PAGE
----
So what is the problem?
Dahlhaus et al. (2000) argue that a far from holistic approach has produced the accepted model and there are definite reasons for not accepting this model. They argue that the control of water logging in the soil is a key to stopping the spread of salinity.
Essentially this ties into your point that you need to control runoff, i.e. if you allow runoff to accumulate in one area this will encourage water logging and hence the accumulation of salts. Dahlhaus et al.’s recommendation is that salinity models should regard lateral flow through the ‘upper regolith’ as opposed to the traditional rising ground water models. Hence, controlling runoff becomes a major aid in stopping the spread of salinity. There is plenty you can achieve with a grader in order to control water logging.
Forgive me if you have already read this paper but I thought it and some of the references within may better explain you’re eyewitness accounts and feelings on the invalidity of the rising groundwater model (I am happy to provide a copy of this paper and other if you wish to read them). Like the climate change debate, there are those out there challenging this model and I believe that they have a stronger case than the anti climate changers, but again only time, hard work and critical thought will tell.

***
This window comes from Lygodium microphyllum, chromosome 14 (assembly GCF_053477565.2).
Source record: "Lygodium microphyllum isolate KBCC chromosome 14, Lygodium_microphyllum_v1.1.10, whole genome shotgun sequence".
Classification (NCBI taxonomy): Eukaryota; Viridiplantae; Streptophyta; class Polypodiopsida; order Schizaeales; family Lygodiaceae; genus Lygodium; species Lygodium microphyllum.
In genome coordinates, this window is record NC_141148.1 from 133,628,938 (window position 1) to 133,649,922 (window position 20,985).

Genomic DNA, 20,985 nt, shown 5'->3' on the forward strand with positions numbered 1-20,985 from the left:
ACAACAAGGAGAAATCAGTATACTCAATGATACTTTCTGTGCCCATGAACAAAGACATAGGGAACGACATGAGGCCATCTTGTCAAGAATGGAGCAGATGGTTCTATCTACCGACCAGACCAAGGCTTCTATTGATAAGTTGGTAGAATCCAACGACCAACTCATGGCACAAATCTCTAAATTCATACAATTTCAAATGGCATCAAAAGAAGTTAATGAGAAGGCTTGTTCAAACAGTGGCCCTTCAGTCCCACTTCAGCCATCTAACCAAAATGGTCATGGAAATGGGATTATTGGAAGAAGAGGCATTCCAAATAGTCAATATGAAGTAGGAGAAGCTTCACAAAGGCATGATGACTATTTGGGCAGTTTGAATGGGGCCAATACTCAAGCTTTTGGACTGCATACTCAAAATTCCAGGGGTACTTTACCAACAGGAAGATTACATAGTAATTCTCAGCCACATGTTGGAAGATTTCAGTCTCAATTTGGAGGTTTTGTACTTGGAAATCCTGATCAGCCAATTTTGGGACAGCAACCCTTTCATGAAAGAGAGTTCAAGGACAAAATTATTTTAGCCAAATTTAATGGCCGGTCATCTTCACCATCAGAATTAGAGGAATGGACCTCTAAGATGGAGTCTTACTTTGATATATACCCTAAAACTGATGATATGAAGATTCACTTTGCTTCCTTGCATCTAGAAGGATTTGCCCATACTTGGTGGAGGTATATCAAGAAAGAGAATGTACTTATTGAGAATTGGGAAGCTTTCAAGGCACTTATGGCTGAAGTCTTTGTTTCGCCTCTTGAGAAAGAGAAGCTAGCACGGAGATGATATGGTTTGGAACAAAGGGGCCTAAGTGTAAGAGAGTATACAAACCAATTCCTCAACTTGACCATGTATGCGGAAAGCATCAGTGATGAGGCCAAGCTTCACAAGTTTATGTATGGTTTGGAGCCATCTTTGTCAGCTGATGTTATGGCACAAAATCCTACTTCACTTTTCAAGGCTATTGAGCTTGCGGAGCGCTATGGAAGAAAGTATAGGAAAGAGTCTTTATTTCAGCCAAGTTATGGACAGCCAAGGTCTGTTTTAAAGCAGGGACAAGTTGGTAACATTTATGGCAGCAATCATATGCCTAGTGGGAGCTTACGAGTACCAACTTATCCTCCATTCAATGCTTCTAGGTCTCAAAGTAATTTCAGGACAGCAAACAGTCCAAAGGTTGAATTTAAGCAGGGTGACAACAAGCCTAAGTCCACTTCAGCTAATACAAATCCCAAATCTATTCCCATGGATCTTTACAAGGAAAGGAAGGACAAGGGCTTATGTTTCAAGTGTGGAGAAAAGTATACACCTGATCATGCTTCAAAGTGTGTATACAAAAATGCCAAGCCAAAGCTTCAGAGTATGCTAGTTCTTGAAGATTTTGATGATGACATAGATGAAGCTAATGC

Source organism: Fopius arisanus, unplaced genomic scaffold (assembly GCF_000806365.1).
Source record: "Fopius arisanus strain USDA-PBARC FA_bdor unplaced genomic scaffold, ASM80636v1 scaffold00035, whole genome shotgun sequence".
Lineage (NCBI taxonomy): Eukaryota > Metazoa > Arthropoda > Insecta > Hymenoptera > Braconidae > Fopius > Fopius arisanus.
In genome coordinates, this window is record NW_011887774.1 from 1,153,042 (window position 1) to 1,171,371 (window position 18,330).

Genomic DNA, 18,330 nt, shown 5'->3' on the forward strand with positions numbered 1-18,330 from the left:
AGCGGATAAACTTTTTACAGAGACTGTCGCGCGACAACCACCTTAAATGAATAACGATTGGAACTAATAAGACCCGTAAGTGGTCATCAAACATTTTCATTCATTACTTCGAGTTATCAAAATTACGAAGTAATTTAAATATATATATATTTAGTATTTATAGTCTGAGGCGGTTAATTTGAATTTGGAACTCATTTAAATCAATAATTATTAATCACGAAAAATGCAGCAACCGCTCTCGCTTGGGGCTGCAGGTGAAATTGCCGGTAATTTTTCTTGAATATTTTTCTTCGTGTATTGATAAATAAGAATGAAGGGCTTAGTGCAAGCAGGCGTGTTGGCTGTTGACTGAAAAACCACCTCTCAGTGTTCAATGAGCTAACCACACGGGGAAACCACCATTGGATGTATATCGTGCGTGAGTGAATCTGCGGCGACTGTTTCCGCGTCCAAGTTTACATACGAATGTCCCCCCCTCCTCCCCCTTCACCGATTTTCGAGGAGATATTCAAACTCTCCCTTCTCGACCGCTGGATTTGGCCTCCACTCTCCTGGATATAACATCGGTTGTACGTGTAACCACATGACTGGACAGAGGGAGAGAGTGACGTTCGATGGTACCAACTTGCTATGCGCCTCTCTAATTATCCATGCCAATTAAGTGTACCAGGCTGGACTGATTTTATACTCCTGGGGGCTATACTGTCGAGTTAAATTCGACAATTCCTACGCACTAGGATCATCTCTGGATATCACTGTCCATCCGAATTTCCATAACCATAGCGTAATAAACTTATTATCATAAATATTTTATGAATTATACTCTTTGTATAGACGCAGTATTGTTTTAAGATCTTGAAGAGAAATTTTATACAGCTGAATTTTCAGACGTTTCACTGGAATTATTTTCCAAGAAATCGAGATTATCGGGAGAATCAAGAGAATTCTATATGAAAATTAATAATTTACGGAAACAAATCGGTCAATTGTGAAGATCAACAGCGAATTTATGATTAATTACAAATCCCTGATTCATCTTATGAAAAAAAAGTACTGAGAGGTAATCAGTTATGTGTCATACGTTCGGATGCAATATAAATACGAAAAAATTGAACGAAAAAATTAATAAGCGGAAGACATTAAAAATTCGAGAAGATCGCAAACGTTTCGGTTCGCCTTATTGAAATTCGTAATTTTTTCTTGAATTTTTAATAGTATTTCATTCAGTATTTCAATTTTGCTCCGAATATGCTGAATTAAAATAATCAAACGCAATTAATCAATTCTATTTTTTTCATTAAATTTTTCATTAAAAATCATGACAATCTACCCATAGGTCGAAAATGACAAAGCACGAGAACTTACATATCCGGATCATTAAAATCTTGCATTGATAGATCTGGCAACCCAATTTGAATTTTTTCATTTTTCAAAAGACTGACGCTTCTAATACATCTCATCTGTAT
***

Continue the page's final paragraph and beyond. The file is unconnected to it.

I commend you and others undertaking NSF, you say that you are farmers but you are experimenting like scientists to help us along a sustainable pathway towards the future.
Posted: Tue Nov 13, 2007 5:38 pm
Here is what Felicity wrote in her original post on this blog.
I hope some of you visit their blog and post your thoughts too.
As a degree our lecturer posts a subject realted to water which we discuss as a group, and then post as a blog.
Willem and Floris are our lecturers the rest are students. The most recent posts are at the top.
We are discussing the role of drought in salinity, and cover differnet scientific explanations for the causes of salinity, you may find it intreresting.
Please feel free to add comments.
Posted: Tue Nov 13, 2007 7:51 pm
The current paradigm that high water tables causes saltiny to rise is totally fallious....it is not even based on any science.
High school science students and First year science students learn that salt water is denser than fresh water, meaning, that in our hydrated floodplains a freshwater lens sat atop the salt. Salt does not rise...it moves laterally and usually occurs at the break of slope.